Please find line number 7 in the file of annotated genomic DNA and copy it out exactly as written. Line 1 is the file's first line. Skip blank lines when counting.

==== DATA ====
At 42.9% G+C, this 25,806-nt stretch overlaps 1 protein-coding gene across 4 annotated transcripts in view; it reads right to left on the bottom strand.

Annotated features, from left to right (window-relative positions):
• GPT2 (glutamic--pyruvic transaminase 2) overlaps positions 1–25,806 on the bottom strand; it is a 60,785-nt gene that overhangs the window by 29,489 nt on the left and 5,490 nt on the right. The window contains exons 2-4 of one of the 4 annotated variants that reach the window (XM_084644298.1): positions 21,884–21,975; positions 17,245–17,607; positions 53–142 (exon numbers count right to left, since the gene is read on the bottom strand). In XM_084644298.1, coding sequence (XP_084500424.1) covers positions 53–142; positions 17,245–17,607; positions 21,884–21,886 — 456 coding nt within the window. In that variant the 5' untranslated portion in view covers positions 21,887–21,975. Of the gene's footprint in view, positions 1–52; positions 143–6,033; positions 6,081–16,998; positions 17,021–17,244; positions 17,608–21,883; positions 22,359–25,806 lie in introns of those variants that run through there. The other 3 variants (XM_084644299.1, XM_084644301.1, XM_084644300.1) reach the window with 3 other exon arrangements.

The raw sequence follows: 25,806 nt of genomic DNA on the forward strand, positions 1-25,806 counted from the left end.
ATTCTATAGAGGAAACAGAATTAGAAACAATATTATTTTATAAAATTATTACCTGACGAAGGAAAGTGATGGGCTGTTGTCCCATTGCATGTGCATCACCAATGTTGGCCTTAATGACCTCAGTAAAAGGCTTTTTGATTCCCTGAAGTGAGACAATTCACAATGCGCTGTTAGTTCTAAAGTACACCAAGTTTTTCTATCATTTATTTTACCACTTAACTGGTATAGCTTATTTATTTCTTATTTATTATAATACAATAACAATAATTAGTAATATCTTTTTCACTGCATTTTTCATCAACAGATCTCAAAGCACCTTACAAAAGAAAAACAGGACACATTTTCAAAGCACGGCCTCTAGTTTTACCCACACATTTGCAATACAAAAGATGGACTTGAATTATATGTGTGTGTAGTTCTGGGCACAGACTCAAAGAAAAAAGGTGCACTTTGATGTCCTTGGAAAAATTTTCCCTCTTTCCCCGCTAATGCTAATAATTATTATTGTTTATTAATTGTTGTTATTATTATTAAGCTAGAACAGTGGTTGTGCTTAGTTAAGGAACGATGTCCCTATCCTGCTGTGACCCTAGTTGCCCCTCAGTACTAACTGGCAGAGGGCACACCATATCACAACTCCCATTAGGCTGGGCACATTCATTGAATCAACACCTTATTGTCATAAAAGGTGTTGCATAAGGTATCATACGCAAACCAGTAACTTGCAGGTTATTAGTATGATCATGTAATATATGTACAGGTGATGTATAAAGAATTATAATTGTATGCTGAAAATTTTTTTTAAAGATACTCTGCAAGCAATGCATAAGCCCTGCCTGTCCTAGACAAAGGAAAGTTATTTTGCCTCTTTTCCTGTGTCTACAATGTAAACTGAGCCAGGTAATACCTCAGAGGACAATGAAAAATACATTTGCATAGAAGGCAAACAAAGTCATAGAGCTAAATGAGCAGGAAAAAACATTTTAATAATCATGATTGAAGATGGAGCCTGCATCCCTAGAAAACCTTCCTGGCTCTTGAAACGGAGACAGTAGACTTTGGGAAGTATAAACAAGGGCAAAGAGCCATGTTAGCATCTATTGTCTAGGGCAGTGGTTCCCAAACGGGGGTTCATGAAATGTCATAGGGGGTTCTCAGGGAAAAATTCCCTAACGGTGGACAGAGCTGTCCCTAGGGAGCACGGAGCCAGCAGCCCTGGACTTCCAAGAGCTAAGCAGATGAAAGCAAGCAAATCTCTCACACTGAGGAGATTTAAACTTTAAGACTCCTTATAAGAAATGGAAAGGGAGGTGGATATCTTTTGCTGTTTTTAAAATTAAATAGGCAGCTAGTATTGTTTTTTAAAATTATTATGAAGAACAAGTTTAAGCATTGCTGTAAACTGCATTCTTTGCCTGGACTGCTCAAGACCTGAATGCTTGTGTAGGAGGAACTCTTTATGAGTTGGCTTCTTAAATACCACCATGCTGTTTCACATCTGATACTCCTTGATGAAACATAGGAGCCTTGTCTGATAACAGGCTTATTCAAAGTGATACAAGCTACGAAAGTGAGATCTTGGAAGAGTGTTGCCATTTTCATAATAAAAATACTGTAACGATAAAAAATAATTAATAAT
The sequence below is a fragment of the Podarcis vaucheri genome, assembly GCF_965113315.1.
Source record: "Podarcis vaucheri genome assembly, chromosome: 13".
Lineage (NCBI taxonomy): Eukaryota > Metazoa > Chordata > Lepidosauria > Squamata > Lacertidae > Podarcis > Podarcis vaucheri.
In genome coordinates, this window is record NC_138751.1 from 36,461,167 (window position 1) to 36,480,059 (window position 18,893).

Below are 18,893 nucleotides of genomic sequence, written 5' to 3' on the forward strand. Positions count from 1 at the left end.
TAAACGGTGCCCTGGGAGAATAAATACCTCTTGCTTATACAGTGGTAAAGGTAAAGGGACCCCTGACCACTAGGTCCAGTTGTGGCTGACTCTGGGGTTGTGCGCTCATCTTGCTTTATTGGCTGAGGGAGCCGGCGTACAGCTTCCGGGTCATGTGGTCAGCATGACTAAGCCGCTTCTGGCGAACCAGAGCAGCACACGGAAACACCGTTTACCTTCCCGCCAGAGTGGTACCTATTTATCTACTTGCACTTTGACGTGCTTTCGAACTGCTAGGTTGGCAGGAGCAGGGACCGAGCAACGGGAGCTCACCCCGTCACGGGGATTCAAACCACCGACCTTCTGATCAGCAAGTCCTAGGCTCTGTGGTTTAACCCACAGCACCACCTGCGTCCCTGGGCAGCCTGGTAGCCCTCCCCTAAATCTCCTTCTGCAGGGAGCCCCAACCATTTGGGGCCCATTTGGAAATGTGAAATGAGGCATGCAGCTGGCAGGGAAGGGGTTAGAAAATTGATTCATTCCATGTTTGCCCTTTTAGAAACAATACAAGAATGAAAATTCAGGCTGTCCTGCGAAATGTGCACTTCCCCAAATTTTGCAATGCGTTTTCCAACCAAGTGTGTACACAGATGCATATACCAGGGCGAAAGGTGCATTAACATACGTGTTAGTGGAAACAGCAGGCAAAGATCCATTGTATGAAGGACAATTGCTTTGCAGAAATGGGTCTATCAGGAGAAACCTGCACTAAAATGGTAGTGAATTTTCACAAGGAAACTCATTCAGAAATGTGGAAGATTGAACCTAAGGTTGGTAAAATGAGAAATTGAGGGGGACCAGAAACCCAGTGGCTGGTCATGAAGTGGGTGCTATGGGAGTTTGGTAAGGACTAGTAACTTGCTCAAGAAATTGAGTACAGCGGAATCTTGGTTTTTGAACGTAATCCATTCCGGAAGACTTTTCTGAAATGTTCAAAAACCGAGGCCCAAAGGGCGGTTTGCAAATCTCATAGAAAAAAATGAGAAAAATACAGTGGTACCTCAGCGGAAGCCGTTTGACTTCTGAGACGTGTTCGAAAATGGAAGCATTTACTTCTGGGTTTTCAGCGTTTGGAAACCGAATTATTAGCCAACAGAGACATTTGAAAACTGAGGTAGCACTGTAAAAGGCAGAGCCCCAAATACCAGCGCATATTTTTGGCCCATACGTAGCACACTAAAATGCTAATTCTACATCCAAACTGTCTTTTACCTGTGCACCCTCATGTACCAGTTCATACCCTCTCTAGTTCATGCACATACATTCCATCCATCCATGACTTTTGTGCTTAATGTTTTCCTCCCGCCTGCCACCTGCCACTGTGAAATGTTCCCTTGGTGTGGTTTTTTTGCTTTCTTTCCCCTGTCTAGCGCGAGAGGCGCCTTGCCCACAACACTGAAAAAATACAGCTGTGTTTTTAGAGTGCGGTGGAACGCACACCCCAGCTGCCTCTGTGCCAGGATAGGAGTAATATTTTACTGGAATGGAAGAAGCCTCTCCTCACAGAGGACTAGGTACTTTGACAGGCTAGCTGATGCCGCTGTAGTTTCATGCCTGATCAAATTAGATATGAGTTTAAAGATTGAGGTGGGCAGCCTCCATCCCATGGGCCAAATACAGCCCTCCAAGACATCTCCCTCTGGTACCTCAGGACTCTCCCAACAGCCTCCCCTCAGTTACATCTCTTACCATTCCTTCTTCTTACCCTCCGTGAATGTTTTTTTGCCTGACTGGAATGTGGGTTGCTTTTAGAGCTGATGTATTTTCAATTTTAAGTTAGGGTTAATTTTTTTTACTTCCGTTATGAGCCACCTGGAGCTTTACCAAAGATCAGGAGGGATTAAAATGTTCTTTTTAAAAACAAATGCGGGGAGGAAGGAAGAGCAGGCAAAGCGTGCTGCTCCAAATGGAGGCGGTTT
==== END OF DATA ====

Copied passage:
Source record: "Podarcis vaucheri genome assembly, chromosome: 13".